If you really know me, you will know that my life is a musical, and for the next 14 days, I will have “Con Te Partiro” performed by Andrea Bocelli and Sarah Brightman stuck in my head. As a matter of fact, while reading this, you can click the play button on that YouTube video and listen as you read my story.
The time has come for many goodbyes down here in Wisconsin. However, the next two weeks will be filled with both hellos and goodbyes.
Just the other night, I was fortunate enough to meet and say hello to former Wisconsin US Senator Russ Feingold. He is running again in 2016.
What fun to tell Russ about my plans to move to Alaska and why. He did ask me if I was leaving due to all of the political contempt towards education and teachers over the last 5 years in Wisconsin. I told him absolutely, and if he can help turn things around in the future, then maybe I would return.
I also had to say goodbye to my good friend Todd.
There are many others that I have to say goodbye to, but I feel that instead of saying “goodbye”, I will simply say “later gator”.
My two best friends Margot and Jack are getting to know each other finally. It’s funny how we have friends that don’t know each other, but when they meet, they actually like the other, and the chemistry is a match. My best buds are in their 70’s and now that I am leaving, they need a new form of entertainment: each other. How sweet. It will be difficult to say goodbye to them, so I will save it for later.
What is fascinating, is the timing of all this. A few days ago, my sister-in-law just had a new daughter and I am a first time Aunt. So in that case, I get to say “hello” and “goodbye” at the same meeting later this week. How great for my brother and his darling wife. And yet, I am sad not to be apart of this new addition to our family for the first years.
This week has also brought a whirlwind of activity from the new people in my life!
The University of Alaska has a cultural immersion program called ACHIEVE (Alaska’s Cultural Heritage In Education is Vital for Excellence). I received a phone call from a guy named Carl, who set me up with a few people from an offshoot called WorldWideIDEA (WWIDEA). These really great WWIDEA people were able to help me and my husband get some airfare to Fairbanks.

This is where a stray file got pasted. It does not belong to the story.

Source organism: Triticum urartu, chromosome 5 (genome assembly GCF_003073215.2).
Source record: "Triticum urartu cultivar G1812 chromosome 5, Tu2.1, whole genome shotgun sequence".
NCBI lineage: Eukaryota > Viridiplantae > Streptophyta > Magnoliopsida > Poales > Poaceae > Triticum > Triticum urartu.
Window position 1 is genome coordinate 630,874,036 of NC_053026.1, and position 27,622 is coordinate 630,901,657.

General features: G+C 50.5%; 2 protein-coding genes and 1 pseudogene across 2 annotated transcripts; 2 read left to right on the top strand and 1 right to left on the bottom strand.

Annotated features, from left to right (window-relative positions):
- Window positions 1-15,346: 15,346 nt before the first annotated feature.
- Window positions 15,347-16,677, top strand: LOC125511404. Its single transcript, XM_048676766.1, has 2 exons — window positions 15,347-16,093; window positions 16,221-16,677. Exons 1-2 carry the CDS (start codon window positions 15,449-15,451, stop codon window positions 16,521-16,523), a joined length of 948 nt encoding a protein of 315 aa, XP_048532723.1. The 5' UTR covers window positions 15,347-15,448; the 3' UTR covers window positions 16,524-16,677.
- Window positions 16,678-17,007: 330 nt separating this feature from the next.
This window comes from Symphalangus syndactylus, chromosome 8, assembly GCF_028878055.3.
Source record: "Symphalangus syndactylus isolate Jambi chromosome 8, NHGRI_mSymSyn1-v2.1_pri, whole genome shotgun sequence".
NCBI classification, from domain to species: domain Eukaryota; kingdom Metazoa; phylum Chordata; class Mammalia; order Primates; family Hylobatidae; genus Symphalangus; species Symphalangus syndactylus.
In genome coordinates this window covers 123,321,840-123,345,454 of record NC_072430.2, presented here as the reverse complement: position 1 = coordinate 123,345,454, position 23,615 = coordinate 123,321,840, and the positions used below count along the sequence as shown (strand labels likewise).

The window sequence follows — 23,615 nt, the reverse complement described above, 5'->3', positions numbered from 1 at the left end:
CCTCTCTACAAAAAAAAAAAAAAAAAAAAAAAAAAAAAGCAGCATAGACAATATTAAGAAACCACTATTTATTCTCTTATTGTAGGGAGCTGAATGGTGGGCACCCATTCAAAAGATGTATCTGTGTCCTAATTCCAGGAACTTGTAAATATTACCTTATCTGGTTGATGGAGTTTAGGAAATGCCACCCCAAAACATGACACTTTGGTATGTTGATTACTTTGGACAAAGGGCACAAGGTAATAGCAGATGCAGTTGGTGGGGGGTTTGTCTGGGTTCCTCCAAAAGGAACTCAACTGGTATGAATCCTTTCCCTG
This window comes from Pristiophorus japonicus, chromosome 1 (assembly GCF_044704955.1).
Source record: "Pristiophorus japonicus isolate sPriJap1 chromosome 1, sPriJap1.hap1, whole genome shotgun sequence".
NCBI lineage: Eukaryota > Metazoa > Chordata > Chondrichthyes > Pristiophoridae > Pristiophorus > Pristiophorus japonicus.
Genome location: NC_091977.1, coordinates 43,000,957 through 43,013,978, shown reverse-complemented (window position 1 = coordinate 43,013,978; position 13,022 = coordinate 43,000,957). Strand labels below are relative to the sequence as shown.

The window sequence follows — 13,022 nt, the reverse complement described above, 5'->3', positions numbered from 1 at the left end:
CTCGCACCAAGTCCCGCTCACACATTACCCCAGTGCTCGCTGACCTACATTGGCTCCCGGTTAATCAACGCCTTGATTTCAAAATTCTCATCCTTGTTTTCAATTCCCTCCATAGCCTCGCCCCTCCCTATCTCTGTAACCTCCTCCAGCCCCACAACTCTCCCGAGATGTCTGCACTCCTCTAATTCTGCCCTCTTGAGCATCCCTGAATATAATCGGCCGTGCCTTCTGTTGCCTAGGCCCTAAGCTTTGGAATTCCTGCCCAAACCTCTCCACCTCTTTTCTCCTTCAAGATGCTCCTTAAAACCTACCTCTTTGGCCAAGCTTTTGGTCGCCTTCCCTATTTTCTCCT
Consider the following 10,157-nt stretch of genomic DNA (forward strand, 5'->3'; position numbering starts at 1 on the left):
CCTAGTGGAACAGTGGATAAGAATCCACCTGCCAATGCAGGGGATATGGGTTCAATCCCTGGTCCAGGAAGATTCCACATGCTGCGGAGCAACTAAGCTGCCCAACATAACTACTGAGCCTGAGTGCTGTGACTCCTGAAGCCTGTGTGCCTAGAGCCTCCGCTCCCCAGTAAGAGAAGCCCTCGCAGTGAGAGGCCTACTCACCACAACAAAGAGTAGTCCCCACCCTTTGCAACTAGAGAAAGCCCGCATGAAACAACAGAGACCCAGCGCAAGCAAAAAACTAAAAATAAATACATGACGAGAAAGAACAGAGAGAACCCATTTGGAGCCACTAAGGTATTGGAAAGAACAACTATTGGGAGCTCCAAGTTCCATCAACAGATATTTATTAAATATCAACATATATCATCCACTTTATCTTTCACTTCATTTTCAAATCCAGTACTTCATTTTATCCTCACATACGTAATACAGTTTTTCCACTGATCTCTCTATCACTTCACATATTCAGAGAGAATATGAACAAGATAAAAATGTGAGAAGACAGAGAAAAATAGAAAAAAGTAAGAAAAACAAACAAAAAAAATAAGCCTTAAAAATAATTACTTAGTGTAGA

I am now coming to Fairbanks 5 days early to be apart of the Howard Luke’s Gaalee’ya Spirit Camp outside of Fairbanks. We are going to participate in all kinds of activities and learn all about the Athabascan culture! This camp will also count for 3 credits toward the 6 total that I need for my 5-year Alaskan teaching license. I found out too, that there are several board members from the Yukon-Koyukuk School District that will be at this camp, and live in Nulato as well. This will be a great way to get an introduction of the new culture that I am entering into.
I have had great conversation with new people up in Alaska. The people of AK understand the difficulties that us greehorns have with transitioning and understanding the situation we are getting ourselves into. So a big thanks to all of my new friends up in Alaska. I can’t wait to finally see them all in person.
A little bluebird reminded me to thank everyone back here in my neck of the woods for all their encouragement and financial support over the years. To me, this of course, is the most important part of my entire story. Without my family and friends none of this would have been possible. My parents gave me support financially over my last semester as a student teacher. Without their help, I would not have been able to focus so diligently on my students and the many tasks at hand. I also wanted to thank my dear friends Julie Draves and her husband William for their willingness to hire me temporarily while I transition from student to teacher. This support allowed for me to spend crucial time on the hunt, as I have been told it was, by so many colleagues. Without my family and friends, none of this would have been possible, so from the deepest part of my sincerest intentions, I hope they know how much they mean to me.
Lastly, I would like to thank my professors in the Teacher Education Department at the University of Wisconsin – River Falls. Without their encouragement to take a risk and pursue my aspirations, I would not have succeeded in becoming the teacher that I am. I must point out my deepest inspirational encouragement came from Jose Vega, Camilla Horne, Florence Monsour, Brenda Wright, Hilary Pollack, Ben Tierney, Heather Delisle, Faye Perkins, Ken Olson, Vladimir Pavlov, Robyn Tiedeman, Terrance Manetter, John LeCapitan, Michael Martin, and of course, Tyler Koepke.
And know, to those who think that our hard earned tax dollars may be going to waste on my subsidized Federal loans, I can and will tell you this, they are being put to good use educating many students. My story is an excellent example of why this country needs the programs that are provided using our tax dollars. We are here to teach ALL children in this nation. I am specifically here to help the children in a very remote part of the nation. They have less opportunity than their lower 48 counterparts. At least I’m not a Bankster…yes, I’m taking from society, but it is also a process of social structure that recycles an investment into people that are necessary for us to function, such as engineers, scientists, police, firemen, doctors and teachers – the real future guardians of this nation.